Effects of deep-frying oil on blood pressure and oxidative stress in spontaneously hypertensive and normotensive rats.Nutrition. 2010 Mar; 26(3):331-6.N
Ingestion of deep-frying oil has been reported to cause physiologic and histologic changes in experimental animals' tissue, increase the oxidative stress, and possibly lead to death. The purpose of this study was to investigate the effect of deep-frying oil on oxidative stress and blood pressure in spontaneously hypertensive (SHR) and Wistar Kyoto (WKY) rats.
Deep-frying oil was prepared by frying fresh soybean oil at 180 +/- 5 degrees C for 8 h each day, for 4 consecutive days. Male SHR and WKY rats were fed diets containing 15% fresh soybean oil or deep-frying oil (DO) for 10 wk.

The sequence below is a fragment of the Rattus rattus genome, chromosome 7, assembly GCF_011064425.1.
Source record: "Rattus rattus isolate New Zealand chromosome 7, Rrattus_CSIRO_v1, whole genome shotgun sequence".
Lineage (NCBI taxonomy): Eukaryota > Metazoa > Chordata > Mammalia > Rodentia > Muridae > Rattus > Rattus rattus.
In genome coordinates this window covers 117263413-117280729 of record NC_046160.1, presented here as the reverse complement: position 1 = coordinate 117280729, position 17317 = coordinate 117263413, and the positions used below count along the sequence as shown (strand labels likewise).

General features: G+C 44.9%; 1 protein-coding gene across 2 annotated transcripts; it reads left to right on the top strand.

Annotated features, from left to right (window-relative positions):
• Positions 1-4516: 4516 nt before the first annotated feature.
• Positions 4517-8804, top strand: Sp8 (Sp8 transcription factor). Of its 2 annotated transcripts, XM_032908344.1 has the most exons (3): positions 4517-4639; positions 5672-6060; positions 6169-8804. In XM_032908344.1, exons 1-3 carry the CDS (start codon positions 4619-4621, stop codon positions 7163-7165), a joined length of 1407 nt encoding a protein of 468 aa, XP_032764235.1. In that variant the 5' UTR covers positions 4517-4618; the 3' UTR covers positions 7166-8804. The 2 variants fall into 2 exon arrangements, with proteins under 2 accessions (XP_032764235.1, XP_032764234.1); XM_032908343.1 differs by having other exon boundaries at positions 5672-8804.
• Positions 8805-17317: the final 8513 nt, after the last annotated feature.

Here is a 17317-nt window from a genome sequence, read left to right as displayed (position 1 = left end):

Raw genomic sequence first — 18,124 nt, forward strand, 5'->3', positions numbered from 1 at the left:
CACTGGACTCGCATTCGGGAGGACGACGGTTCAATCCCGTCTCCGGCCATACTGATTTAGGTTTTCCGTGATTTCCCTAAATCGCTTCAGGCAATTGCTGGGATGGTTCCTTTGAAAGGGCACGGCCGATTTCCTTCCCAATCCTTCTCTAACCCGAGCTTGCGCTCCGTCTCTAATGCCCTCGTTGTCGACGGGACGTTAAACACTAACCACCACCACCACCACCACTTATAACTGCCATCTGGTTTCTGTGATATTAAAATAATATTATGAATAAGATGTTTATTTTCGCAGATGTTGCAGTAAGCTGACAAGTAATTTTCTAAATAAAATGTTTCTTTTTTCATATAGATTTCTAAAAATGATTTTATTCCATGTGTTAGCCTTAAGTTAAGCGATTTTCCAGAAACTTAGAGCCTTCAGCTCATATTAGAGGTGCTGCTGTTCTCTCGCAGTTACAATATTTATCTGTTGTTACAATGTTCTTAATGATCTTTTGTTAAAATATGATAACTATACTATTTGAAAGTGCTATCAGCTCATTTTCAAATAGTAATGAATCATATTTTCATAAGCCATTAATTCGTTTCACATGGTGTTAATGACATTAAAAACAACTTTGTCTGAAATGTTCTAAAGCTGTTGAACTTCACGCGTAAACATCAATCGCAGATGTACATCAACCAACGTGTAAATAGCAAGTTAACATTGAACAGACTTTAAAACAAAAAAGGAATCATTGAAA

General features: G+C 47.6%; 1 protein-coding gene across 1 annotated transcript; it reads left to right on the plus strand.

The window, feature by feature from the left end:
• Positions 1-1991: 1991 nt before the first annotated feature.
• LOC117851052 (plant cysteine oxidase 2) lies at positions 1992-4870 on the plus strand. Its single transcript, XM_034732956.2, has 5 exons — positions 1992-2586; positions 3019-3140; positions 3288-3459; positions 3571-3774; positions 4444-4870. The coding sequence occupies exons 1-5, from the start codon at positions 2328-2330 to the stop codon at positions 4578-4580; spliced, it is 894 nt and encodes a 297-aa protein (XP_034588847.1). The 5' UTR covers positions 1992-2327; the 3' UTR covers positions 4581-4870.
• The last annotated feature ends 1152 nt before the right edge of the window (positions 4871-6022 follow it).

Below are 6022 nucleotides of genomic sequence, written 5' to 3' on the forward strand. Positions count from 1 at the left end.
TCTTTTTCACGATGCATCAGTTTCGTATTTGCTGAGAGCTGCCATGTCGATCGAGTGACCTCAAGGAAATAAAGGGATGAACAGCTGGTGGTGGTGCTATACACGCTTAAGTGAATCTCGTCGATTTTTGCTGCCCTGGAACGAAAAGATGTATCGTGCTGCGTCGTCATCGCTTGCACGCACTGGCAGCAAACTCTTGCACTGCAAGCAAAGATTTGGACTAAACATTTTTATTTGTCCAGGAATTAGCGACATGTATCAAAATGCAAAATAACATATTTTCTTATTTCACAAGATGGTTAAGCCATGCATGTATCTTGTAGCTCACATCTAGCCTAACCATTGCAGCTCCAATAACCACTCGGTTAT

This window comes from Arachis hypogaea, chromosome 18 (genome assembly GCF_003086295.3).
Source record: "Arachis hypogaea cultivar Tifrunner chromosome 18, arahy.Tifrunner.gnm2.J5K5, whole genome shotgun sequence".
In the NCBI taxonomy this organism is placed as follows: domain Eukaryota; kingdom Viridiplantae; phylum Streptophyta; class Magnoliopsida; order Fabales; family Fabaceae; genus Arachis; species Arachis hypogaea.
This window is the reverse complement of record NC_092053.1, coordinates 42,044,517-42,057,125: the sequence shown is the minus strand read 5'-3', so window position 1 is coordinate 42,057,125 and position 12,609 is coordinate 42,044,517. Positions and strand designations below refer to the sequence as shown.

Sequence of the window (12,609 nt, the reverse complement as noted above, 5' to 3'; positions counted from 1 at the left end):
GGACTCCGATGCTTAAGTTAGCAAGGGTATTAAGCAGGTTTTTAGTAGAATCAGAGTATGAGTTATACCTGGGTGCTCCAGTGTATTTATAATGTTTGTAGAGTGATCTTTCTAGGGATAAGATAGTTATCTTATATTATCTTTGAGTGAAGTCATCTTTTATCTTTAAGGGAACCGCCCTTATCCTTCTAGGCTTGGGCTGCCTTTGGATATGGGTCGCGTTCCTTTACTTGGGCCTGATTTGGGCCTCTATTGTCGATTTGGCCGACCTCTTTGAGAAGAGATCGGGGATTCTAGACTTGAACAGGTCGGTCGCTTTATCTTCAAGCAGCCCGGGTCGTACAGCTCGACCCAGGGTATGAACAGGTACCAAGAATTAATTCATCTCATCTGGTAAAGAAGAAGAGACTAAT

Rats ingesting the DO diet had lower feed efficiency and higher relative liver and kidney weights but deep frying had no significant influence on blood pressure in WKY or SHR rats. The DO diet had no effect on plasma renin activity, aldosterone content, or tissue angiotension-I-converting enzyme activity. WKY rats fed the DO diet showed significantly increased urinary thromboxane B(2) and 8-iso-prostaglandin F(2alpha) excretion, but not urinary 6-keto-prostaglandin F(1alpha) excretion. Diets containing deep-frying oil resulted in increased plasma thiobarbituric acid-reactive substances and nitric oxide contents and decreased plasma total antioxidant capacity in SHR and WKY rats.
The ingestion of deep-frying oil seemed not to influence blood pressure or its related parameters, but altered eicosanoid metabolism and elevated oxidative stress in SHR and WKY rats.